Maths on Toast is a charity that aims to challenge and change the public’s perception of mathematics, collaborating with various institutions in order to achieve this. For example, over the last year, they asked UCL mathematicians what they find hard about maths – resulting in We’re Stuck! – a piece of family theatre directed by Sarah Punshon. Right now they’re collaborating with Luciano Rila about colouring patterns in maths (do contact Luciano for more information!). But meanwhile they’ve come up with a new maths game for families… Find out more below!
What’s Maths on Toast?
We’re a new charity that’s here to make maths fun for all the family. We do that through public events, and through developing activities that people can carry out at home.
And what’s this game then?
Number Rumbler is a card game designed to improve players’ times tables– but also to make them more mathematically meaningful through improving something called ‘number sense’. It’s a set of cards that you can use for a fast-and-furious version of snap, or a chin-rubbing version of pairs.
So how do you go about inventing and producing a maths game?
Number Rumbler was designed in consultation with local Camden children and families. We tried out initial ideas at The Winch, in Swiss Cottage, and then developed it further at Pancras Square Library. Some UCL volunteers were involved in that too! We had an initial idea and we played it with families until we knew they were enjoying it. (We learned along the way that adults also enjoy it, with games spotted taking place in the pub too!)
Our next step is to use crowdfunding. We need to raise enough money for a print run of the game – which will mean that we have enough to sell the game pretty cheaply. On our crowdfunding website, people can pre-order their copies or donate. As long as enough people pledge by the end of the month we’ll be ready to start producing thousands of packs! Fingers crossed…
And how does it actually help with maths?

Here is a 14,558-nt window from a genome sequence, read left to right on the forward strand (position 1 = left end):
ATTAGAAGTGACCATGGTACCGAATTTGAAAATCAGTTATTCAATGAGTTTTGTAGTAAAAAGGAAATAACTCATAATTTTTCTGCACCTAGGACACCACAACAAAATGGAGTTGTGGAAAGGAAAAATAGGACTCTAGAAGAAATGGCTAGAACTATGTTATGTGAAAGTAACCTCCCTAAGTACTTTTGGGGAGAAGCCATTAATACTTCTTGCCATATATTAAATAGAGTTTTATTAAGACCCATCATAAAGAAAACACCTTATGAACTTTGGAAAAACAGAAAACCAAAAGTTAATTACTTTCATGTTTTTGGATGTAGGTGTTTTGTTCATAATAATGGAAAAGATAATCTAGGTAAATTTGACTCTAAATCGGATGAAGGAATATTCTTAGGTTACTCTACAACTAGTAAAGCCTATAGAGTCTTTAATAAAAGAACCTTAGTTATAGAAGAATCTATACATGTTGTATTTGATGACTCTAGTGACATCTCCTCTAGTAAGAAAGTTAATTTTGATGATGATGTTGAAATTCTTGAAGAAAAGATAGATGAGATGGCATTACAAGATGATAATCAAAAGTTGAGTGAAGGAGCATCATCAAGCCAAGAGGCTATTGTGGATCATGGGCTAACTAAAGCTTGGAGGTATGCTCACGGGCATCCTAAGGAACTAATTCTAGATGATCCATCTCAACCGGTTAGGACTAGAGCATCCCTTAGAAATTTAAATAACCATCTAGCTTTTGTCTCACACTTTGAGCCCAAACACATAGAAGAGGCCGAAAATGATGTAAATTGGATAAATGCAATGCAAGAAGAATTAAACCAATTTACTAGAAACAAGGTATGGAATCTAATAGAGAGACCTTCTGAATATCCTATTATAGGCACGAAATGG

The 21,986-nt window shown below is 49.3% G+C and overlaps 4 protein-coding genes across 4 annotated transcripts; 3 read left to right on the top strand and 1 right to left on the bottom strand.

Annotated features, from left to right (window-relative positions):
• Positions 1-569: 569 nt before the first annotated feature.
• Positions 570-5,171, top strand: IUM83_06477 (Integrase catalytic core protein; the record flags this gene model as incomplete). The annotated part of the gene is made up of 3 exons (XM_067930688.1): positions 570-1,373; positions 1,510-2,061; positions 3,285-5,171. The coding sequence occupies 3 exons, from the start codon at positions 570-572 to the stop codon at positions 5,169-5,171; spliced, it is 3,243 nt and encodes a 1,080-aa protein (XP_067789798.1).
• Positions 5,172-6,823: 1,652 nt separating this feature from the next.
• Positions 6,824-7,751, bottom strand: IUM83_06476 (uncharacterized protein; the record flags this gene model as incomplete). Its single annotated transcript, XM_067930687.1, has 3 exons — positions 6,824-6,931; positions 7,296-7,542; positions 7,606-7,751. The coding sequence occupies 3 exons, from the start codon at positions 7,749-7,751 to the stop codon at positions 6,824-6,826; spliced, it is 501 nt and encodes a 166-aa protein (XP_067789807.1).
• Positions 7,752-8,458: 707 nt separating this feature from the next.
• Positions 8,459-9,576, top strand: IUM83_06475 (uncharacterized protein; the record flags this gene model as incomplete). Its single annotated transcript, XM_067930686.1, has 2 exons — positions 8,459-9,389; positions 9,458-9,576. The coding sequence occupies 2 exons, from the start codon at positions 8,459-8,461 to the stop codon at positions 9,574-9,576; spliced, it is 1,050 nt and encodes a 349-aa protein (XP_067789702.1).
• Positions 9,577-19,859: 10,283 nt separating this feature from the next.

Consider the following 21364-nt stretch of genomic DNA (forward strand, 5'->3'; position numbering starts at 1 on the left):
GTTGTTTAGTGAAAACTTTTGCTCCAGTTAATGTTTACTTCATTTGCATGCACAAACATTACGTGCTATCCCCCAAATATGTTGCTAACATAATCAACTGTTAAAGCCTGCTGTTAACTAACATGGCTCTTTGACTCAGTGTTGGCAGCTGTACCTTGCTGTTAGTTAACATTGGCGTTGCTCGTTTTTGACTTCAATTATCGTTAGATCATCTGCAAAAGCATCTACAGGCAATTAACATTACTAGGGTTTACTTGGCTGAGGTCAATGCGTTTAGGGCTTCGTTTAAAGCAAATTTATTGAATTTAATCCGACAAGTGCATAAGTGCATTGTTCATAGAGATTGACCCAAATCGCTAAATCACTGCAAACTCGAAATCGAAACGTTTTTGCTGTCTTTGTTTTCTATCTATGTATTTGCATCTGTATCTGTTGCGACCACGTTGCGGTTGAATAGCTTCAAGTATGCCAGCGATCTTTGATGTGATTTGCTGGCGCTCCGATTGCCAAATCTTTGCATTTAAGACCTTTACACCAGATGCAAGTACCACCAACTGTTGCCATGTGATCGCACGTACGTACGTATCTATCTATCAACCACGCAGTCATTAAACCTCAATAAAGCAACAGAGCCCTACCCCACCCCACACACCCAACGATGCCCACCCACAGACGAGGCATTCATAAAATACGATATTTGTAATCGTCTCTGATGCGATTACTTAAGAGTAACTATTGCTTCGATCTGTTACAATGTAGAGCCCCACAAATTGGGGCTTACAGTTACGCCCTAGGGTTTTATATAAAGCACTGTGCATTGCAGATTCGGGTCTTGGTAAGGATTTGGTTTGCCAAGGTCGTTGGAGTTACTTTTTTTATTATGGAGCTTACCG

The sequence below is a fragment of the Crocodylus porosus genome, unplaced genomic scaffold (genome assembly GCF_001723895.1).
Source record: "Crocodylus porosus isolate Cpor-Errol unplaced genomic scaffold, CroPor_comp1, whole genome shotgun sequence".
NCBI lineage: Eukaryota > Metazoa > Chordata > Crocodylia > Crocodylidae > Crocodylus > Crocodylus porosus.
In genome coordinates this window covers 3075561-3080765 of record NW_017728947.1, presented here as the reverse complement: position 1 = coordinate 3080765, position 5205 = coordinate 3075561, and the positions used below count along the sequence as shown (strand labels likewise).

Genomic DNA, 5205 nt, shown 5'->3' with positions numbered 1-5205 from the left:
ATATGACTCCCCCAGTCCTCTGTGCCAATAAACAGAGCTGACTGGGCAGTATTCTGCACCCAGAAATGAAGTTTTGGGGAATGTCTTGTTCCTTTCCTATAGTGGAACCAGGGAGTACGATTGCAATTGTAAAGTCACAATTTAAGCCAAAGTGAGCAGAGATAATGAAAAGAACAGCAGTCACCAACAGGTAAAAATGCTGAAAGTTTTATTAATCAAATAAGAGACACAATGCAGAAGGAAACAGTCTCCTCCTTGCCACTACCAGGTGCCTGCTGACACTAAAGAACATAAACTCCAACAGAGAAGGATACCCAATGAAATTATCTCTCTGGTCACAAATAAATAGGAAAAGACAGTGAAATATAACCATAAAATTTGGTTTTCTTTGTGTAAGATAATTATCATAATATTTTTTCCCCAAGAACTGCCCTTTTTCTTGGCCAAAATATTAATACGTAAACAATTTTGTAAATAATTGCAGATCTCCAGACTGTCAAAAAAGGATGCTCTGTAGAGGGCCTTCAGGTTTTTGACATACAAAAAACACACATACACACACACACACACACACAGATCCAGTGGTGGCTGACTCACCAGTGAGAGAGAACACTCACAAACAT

In two ways. Firstly, negative attitudes to maths are a major block to achievement in this country, and those attitudes are often ingrained within families. Simply showing people it can be fun is really important.
Then, there’s that number sense business…
What’s number sense, exactly?
Number sense is the ability to see beyond a squiggle on a page to the very essence of the number itself. So ten, is 10, is 2×5, is 2+2+2+2+2, etc. A sound grasp of what a number represents allows people to change a harder or more awkward sum (9+7 perhaps) into an easier one (for instance, 10+7 and then take away one). Like so many things, this understanding can be learnt, strengthened and enjoyed. How would you carry out the sum 12 +17? A conversation with a group of people will show you there are many different routes to the answer. Many people never realise this and find maths hard as a consequence. Number Rumbler counters this problem.
How can you get involved with Maths on Toast?
If you’d like to get involved with volunteering, Maths on Toast often advertises vacancies on the UCL Volunteering Service website. You can also help with Number Rumbler by pledging or telling people about the campaign here. And if you have produced mathematical images during your research that you think would make good colouring patterns, contact Luciano Rila.
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- Matthew Scroggs spends too much time beating this arcade classic.